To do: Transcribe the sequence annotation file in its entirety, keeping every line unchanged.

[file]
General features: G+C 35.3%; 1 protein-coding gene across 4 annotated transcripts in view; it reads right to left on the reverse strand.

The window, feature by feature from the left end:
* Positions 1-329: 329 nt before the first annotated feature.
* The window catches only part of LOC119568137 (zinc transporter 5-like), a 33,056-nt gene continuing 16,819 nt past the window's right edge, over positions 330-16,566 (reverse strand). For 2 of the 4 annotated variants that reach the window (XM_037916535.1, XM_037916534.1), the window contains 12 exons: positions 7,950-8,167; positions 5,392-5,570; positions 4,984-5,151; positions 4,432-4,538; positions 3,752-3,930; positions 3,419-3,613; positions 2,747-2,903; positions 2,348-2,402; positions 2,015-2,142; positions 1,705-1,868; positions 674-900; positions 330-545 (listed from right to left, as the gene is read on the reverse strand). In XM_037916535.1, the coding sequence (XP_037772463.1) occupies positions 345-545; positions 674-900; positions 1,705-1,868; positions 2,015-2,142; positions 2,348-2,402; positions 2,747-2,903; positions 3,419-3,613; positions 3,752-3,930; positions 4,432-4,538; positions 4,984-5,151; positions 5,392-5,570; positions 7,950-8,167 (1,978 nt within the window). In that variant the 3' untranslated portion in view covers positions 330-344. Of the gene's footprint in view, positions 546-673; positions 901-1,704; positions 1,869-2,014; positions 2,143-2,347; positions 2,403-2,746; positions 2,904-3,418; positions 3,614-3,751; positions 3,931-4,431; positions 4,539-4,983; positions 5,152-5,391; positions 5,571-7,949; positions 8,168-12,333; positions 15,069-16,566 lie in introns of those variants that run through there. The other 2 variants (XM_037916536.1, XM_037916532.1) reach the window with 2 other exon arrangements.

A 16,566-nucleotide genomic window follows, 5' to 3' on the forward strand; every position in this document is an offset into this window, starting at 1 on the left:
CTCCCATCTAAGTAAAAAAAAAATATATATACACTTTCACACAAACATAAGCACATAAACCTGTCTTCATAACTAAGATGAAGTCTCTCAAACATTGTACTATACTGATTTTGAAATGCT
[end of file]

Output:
General features: G+C 35.3%; 1 protein-coding gene across 4 annotated transcripts in view; it reads right to left on the reverse strand.

The window, feature by feature from the left end:
* Positions 1-329: 329 nt before the first annotated feature.
* The window catches only part of LOC119568137 (zinc transporter 5-like), a 33,056-nt gene continuing 16,819 nt past the window's right edge, over positions 330-16,566 (reverse strand). For 2 of the 4 annotated variants that reach the window (XM_037916535.1, XM_037916534.1), the window contains 12 exons: positions 7,950-8,167; positions 5,392-5,570; positions 4,984-5,151; positions 4,432-4,538; positions 3,752-3,930; positions 3,419-3,613; positions 2,747-2,903; positions 2,348-2,402; positions 2,015-2,142; positions 1,705-1,868; positions 674-900; positions 330-545 (listed from right to left, as the gene is read on the reverse strand). In XM_037916535.1, the coding sequence (XP_037772463.1) occupies positions 345-545; positions 674-900; positions 1,705-1,868; positions 2,015-2,142; positions 2,348-2,402; positions 2,747-2,903; positions 3,419-3,613; positions 3,752-3,930; positions 4,432-4,538; positions 4,984-5,151; positions 5,392-5,570; positions 7,950-8,167 (1,978 nt within the window). In that variant the 3' untranslated portion in view covers positions 330-344. Of the gene's footprint in view, positions 546-673; positions 901-1,704; positions 1,869-2,014; positions 2,143-2,347; positions 2,403-2,746; positions 2,904-3,418; positions 3,614-3,751; positions 3,931-4,431; positions 4,539-4,983; positions 5,152-5,391; positions 5,571-7,949; positions 8,168-12,333; positions 15,069-16,566 lie in introns of those variants that run through there. The other 2 variants (XM_037916536.1, XM_037916532.1) reach the window with 2 other exon arrangements.

A 16,566-nucleotide genomic window follows, 5' to 3' on the forward strand; every position in this document is an offset into this window, starting at 1 on the left:
CTCCCATCTAAGTAAAAAAAAAATATATATACACTTTCACACAAACATAAGCACATAAACCTGTCTTCATAACTAAGATGAAGTCTCTCAAACATTGTACTATACTGATTTTGAAATGCT